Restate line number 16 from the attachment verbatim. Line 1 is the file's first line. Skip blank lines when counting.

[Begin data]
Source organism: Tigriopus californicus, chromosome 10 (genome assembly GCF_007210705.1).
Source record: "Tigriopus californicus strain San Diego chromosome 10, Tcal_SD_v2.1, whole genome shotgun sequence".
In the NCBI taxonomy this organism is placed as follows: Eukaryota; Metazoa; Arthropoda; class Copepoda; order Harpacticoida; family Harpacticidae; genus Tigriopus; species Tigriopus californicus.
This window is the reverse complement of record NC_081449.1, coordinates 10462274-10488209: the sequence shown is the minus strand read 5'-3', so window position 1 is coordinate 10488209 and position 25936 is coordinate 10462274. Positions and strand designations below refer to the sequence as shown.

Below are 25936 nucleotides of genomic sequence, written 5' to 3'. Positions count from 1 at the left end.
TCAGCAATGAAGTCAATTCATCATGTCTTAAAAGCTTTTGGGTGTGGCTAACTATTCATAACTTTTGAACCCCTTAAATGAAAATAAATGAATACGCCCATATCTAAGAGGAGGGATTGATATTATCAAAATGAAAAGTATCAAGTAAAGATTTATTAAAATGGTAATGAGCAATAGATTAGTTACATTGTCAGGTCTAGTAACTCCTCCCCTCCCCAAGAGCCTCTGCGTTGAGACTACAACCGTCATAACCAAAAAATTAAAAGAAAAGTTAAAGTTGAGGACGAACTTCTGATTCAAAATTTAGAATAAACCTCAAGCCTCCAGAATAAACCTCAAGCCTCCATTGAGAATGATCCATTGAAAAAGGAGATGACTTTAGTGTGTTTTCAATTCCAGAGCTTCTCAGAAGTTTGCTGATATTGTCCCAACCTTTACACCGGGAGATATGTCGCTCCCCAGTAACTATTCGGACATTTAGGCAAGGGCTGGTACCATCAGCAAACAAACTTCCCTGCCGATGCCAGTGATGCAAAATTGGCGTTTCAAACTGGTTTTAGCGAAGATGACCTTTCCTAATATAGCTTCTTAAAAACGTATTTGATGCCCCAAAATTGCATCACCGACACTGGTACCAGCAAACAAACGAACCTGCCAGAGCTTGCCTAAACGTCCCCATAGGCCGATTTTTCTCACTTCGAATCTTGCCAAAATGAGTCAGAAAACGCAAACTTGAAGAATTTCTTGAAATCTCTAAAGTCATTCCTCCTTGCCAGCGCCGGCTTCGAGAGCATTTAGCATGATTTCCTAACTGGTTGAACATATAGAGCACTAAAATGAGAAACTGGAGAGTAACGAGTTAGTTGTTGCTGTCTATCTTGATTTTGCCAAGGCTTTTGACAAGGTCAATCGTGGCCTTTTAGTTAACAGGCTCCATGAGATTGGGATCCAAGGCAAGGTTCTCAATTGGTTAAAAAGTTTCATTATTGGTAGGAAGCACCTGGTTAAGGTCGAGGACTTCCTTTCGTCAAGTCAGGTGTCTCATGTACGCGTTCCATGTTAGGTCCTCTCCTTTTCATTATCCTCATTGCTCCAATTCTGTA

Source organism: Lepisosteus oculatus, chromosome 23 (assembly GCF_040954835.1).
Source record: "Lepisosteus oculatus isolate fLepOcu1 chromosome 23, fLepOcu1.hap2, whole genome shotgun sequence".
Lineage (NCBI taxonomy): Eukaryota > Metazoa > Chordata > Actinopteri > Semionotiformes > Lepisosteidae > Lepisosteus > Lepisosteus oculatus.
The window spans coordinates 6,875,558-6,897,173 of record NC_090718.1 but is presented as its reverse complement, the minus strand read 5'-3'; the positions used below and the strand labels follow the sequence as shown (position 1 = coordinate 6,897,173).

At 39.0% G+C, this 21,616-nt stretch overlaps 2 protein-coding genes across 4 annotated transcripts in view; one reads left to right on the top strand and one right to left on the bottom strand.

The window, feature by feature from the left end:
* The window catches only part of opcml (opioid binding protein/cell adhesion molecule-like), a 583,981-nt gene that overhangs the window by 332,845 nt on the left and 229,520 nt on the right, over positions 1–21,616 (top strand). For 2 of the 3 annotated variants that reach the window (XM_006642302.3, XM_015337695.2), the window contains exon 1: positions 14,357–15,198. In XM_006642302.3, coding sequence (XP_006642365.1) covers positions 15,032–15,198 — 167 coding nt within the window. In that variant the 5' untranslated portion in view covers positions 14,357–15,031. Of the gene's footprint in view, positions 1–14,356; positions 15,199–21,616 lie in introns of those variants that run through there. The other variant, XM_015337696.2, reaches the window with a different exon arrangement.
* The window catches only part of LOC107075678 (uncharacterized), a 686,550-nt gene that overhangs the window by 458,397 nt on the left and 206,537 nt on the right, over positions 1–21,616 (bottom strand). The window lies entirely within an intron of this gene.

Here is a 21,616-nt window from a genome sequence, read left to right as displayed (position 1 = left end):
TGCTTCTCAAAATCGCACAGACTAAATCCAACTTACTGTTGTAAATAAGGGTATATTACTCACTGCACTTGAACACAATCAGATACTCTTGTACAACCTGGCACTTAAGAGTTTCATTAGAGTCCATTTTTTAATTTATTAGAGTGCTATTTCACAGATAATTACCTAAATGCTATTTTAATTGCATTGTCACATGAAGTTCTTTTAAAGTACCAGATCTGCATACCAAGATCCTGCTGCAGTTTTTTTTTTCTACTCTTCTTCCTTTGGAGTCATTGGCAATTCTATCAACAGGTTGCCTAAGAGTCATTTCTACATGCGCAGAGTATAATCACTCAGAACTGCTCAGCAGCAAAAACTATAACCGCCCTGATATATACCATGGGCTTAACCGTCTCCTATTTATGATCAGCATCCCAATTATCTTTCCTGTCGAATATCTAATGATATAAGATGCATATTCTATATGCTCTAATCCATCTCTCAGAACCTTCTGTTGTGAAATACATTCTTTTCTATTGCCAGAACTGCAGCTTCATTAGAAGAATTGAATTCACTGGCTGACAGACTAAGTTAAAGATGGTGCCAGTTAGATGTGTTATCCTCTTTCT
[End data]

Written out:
TGCTTCTCAAAATCGCACAGACTAAATCCAACTTACTGTTGTAAATAAGGGTATATTACTCACTGCACTTGAACACAATCAGATACTCTTGTACAACCTGGCACTTAAGAGTTTCATTAGAGTCCATTTTTTAATTTATTAGAGTGCTATTTCACAGATAATTACCTAAATGCTATTTTAATTGCATTGTCACATGAAGTTCTTTTAAAGTACCAGATCTGCATACCAAGATCCTGCTGCAGTTTTTTTTTTCTACTCTTCTTCCTTTGGAGTCATTGGCAATTCTATCAACAGGTTGCCTAAGAGTCATTTCTACATGCGCAGAGTATAATCACTCAGAACTGCTCAGCAGCAAAAACTATAACCGCCCTGATATATACCATGGGCTTAACCGTCTCCTATTTATGATCAGCATCCCAATTATCTTTCCTGTCGAATATCTAATGATATAAGATGCATATTCTATATGCTCTAATCCATCTCTCAGAACCTTCTGTTGTGAAATACATTCTTTTCTATTGCCAGAACTGCAGCTTCATTAGAAGAATTGAATTCACTGGCTGACAGACTAAGTTAAAGATGGTGCCAGTTAGATGTGTTATCCTCTTTCT